Few companies have achieved the success of Apple.
And it would be remiss of me, in a technology blog, to pass over their success without mention.
So let us begin with “The Apple Marketing Philosophy” that stressed three points:
The first, empathy, was an intimate connection with the feelings of the customer: “We will truly understand their needs better than any other company.”
Focus was: “In order to do a good job of those things that we decide to do, we must eliminate all of the unimportant opportunities.”
Impute emphasized that people form an opinion about a company or product based on the signals that it conveys. “People DO judge a book by its cover,” he wrote. “We may have the best product, the highest quality, the most useful software etc.; if we present them in a slipshod manner, they will be perceived as slipshod; if we present them in a creative, professional manner, we will impute the desired qualities.”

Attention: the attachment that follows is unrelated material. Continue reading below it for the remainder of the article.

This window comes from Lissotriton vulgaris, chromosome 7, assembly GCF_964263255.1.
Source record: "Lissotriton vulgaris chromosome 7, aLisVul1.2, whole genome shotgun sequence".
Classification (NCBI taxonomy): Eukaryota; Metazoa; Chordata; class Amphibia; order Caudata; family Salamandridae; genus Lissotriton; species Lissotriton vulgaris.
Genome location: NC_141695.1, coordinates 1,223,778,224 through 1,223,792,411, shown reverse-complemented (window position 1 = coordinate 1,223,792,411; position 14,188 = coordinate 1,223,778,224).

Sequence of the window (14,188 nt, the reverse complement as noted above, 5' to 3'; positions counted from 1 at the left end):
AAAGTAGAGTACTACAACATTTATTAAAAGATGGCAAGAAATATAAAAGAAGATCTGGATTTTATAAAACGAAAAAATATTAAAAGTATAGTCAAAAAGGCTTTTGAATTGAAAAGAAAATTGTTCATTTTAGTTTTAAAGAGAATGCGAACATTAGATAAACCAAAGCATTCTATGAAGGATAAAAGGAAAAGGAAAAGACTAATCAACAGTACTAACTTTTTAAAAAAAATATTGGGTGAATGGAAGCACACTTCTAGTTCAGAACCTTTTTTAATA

What occurred in the success of Apple, and personal computing in general, was not merely the success of a retail product.
It was the success of a new form of communication that encapsulated and in many ways obsoleted all previous forms.
Today, our problem in regards to information is almost the antithesis of previous generations: we need trusted filters to block out the chaotic noise and reliably transmit that tiny relevent sliver of billions of voices that actually matter to each person living on the planet.
There is no possible way for any one human to know everything. It is far too much, and there is not enough time nor strength of mind and soul to absorb it all.
Previous generations struggled to receive information at all, and it was only the most powerful and responsible of all humanity that had even the approximation of a filtering problem.
In our case, we have unending oceans of information, that when one pauses to consider the sheer volume of which, is almost enough to mentally paralyze completely.
Steven Job’s work, along with many others such as Bill Gates, was the continuation of what began in the modern era with Charles Babbage. Enough time has passed since these men created the information age that it is time for new ideas and new transformations and restorations in the arena of information, technology, labor and legal entities.